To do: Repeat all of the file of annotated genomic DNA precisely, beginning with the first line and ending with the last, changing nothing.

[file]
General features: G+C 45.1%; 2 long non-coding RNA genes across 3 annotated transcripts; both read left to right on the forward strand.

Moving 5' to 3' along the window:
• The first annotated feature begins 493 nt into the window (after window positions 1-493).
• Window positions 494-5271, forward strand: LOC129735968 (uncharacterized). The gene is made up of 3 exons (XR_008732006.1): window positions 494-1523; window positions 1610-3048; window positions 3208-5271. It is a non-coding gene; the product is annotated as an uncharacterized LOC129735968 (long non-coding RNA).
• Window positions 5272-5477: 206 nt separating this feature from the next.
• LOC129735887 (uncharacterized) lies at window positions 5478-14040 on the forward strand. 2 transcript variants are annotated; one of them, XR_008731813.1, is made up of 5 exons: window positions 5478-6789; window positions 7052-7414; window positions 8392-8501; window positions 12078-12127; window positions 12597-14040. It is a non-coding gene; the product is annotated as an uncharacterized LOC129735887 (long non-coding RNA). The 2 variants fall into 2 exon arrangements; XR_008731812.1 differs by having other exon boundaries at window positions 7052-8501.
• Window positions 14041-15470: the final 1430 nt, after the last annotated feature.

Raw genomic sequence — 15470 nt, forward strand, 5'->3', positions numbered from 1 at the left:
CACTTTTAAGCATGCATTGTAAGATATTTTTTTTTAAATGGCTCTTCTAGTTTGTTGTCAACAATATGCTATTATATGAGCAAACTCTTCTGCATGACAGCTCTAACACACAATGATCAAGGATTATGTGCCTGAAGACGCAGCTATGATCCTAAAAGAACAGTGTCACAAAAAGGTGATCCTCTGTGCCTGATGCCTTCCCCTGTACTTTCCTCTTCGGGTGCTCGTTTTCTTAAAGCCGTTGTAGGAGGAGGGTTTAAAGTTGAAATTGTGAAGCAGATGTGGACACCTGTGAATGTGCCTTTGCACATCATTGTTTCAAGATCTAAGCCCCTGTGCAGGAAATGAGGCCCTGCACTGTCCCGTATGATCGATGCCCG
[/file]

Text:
General features: G+C 45.1%; 2 long non-coding RNA genes across 3 annotated transcripts; both read left to right on the forward strand.

Moving 5' to 3' along the window:
• The first annotated feature begins 493 nt into the window (after window positions 1-493).
• Window positions 494-5271, forward strand: LOC129735968 (uncharacterized). The gene is made up of 3 exons (XR_008732006.1): window positions 494-1523; window positions 1610-3048; window positions 3208-5271. It is a non-coding gene; the product is annotated as an uncharacterized LOC129735968 (long non-coding RNA).
• Window positions 5272-5477: 206 nt separating this feature from the next.
• LOC129735887 (uncharacterized) lies at window positions 5478-14040 on the forward strand. 2 transcript variants are annotated; one of them, XR_008731813.1, is made up of 5 exons: window positions 5478-6789; window positions 7052-7414; window positions 8392-8501; window positions 12078-12127; window positions 12597-14040. It is a non-coding gene; the product is annotated as an uncharacterized LOC129735887 (long non-coding RNA). The 2 variants fall into 2 exon arrangements; XR_008731812.1 differs by having other exon boundaries at window positions 7052-8501.
• Window positions 14041-15470: the final 1430 nt, after the last annotated feature.

Raw genomic sequence — 15470 nt, forward strand, 5'->3', positions numbered from 1 at the left:
CACTTTTAAGCATGCATTGTAAGATATTTTTTTTTAAATGGCTCTTCTAGTTTGTTGTCAACAATATGCTATTATATGAGCAAACTCTTCTGCATGACAGCTCTAACACACAATGATCAAGGATTATGTGCCTGAAGACGCAGCTATGATCCTAAAAGAACAGTGTCACAAAAAGGTGATCCTCTGTGCCTGATGCCTTCCCCTGTACTTTCCTCTTCGGGTGCTCGTTTTCTTAAAGCCGTTGTAGGAGGAGGGTTTAAAGTTGAAATTGTGAAGCAGATGTGGACACCTGTGAATGTGCCTTTGCACATCATTGTTTCAAGATCTAAGCCCCTGTGCAGGAAATGAGGCCCTGCACTGTCCCGTATGATCGATGCCCG